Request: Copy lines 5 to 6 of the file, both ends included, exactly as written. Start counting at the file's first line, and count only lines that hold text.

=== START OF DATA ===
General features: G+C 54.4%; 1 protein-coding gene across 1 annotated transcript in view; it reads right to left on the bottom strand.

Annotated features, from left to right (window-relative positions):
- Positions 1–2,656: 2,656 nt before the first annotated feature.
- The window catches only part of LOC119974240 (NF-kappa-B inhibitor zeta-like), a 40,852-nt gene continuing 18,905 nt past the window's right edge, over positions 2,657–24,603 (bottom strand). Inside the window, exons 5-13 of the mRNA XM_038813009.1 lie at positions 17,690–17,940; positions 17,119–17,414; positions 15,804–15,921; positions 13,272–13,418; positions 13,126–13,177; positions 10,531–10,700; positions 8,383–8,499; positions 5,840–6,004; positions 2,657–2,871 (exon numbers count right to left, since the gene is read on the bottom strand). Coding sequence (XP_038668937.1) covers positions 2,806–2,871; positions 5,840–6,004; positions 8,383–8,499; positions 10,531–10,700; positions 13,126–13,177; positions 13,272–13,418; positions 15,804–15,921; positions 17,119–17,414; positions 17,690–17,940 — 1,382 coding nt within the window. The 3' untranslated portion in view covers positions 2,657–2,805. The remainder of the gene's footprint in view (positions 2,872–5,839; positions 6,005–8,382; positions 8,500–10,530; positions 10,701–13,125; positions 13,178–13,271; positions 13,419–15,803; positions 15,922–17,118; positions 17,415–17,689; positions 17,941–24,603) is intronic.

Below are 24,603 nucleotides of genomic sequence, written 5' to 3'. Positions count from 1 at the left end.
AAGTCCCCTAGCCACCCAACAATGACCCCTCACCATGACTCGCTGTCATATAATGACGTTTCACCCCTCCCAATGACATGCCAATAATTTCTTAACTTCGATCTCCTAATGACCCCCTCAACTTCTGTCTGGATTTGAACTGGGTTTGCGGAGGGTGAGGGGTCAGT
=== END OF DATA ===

Below are 24,603 nucleotides of genomic sequence, written 5' to 3'. Positions count from 1 at the left end.
AAGTCCCCTAGCCACCCAACAATGACCCCTCACCATGACTCGCTGTCATATAATGACGTTTCACCCCTCCCAATGACATGCCAATAATTTCTTAACTTCGATCTCCTAATGACCCCCTCAACTTCTGTCTGGATTTGAACTGGGTTTGCGGAGGGTGAGGGGTCAGT